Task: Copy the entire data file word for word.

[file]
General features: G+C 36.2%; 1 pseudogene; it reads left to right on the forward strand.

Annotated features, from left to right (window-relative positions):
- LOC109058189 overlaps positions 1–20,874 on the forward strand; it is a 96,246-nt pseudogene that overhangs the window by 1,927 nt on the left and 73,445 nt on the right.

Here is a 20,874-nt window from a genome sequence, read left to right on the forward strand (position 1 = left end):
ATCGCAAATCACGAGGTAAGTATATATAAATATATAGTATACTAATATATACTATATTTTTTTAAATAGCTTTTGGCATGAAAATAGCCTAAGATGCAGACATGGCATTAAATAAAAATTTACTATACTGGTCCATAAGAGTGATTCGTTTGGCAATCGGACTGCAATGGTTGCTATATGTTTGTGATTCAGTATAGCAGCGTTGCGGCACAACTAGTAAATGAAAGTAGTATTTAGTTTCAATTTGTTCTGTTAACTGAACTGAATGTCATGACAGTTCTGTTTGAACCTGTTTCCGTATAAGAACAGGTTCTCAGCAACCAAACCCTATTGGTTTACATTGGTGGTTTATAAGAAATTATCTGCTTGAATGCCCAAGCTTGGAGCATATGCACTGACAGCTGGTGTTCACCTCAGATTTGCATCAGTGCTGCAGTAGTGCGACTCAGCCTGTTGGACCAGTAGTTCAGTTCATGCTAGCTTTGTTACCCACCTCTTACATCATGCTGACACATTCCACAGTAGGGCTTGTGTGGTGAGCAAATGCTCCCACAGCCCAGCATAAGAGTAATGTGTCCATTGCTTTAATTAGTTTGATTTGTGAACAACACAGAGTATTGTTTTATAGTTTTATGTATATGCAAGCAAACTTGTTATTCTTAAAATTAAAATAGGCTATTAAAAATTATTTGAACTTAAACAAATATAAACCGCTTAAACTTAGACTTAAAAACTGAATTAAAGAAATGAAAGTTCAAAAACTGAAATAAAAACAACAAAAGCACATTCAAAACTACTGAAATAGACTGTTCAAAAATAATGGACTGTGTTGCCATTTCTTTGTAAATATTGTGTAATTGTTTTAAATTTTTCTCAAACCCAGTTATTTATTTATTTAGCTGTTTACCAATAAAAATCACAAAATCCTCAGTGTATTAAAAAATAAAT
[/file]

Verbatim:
General features: G+C 36.2%; 1 pseudogene; it reads left to right on the forward strand.

Annotated features, from left to right (window-relative positions):
- LOC109058189 overlaps positions 1–20,874 on the forward strand; it is a 96,246-nt pseudogene that overhangs the window by 1,927 nt on the left and 73,445 nt on the right.

Here is a 20,874-nt window from a genome sequence, read left to right on the forward strand (position 1 = left end):
ATCGCAAATCACGAGGTAAGTATATATAAATATATAGTATACTAATATATACTATATTTTTTTAAATAGCTTTTGGCATGAAAATAGCCTAAGATGCAGACATGGCATTAAATAAAAATTTACTATACTGGTCCATAAGAGTGATTCGTTTGGCAATCGGACTGCAATGGTTGCTATATGTTTGTGATTCAGTATAGCAGCGTTGCGGCACAACTAGTAAATGAAAGTAGTATTTAGTTTCAATTTGTTCTGTTAACTGAACTGAATGTCATGACAGTTCTGTTTGAACCTGTTTCCGTATAAGAACAGGTTCTCAGCAACCAAACCCTATTGGTTTACATTGGTGGTTTATAAGAAATTATCTGCTTGAATGCCCAAGCTTGGAGCATATGCACTGACAGCTGGTGTTCACCTCAGATTTGCATCAGTGCTGCAGTAGTGCGACTCAGCCTGTTGGACCAGTAGTTCAGTTCATGCTAGCTTTGTTACCCACCTCTTACATCATGCTGACACATTCCACAGTAGGGCTTGTGTGGTGAGCAAATGCTCCCACAGCCCAGCATAAGAGTAATGTGTCCATTGCTTTAATTAGTTTGATTTGTGAACAACACAGAGTATTGTTTTATAGTTTTATGTATATGCAAGCAAACTTGTTATTCTTAAAATTAAAATAGGCTATTAAAAATTATTTGAACTTAAACAAATATAAACCGCTTAAACTTAGACTTAAAAACTGAATTAAAGAAATGAAAGTTCAAAAACTGAAATAAAAACAACAAAAGCACATTCAAAACTACTGAAATAGACTGTTCAAAAATAATGGACTGTGTTGCCATTTCTTTGTAAATATTGTGTAATTGTTTTAAATTTTTCTCAAACCCAGTTATTTATTTATTTAGCTGTTTACCAATAAAAATCACAAAATCCTCAGTGTATTAAAAAATAAAT